LIFE AFTER COLLEGE IS THE REVENGE OF THE NERDS. But you have to get there first:
Being working class -- in Massachusetts, in the 60's, anyway -- meant that it was possible to scrimp and save your way to a measure of economic safety, to imagine a future that included more than trying to survive. My mother's laserlike shopping skills were a source of rueful family humor. On double-coupon day, she could whittle $120 worth of groceries down to $60. The Mecca of college and the need to pay for it provided the justification for leaving many mundane yearnings unmet -- it was why we made popsicles instead of running after the ice cream truck; why we headed straight for the clearance racks; why the friends of shortsighted parents got to splash their way through the summer season in their aboveground pools. And when we were indulged, which was not infrequently, it was always with an eye to the future: savings went to piano lessons and summer camps and even restaurants, so we would feel comfortable in a restaurant world. ''Go explore,'' my mother would say when we went out to eat. Whenever we teased my mom about the vinyl coupon purse she carried, my normally mischievous father would chastise us: it represented hours and hours of worry and caution, tedious labor and her rightful fear for the family's vulnerability. And insofar as college was concerned, my parents' strategy of self-abnegation worked.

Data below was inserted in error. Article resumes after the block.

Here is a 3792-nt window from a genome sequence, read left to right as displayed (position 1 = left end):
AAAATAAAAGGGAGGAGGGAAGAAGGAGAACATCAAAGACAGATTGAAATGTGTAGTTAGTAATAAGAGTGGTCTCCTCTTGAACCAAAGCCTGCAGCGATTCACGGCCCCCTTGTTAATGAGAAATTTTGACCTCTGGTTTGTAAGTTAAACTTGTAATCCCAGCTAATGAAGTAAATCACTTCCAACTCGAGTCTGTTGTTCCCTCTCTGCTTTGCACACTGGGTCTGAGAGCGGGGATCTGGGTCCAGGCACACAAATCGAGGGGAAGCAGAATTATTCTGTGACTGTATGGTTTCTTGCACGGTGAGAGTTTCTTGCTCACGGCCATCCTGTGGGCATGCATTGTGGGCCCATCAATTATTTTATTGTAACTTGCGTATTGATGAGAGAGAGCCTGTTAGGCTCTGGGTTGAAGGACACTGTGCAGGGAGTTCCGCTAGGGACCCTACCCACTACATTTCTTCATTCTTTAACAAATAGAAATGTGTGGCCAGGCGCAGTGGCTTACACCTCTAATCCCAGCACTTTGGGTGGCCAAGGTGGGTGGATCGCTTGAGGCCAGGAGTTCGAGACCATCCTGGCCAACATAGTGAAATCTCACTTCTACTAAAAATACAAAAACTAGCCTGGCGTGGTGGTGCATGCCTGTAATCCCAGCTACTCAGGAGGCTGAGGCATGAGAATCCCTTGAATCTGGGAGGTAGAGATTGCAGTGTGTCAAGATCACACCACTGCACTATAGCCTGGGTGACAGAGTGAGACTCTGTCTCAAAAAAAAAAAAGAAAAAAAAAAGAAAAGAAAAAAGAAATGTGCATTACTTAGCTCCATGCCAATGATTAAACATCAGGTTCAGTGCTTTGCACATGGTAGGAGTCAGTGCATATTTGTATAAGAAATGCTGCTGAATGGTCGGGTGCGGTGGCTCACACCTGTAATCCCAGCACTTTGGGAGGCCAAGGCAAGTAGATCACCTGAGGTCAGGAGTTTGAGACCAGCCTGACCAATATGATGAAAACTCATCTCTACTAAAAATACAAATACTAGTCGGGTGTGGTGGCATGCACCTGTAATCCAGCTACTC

Is there a time to lighten up? Perhaps. (Hat tip: Apartment 11-D, who manages to put the latest celebrity "wedding" in perspective.)

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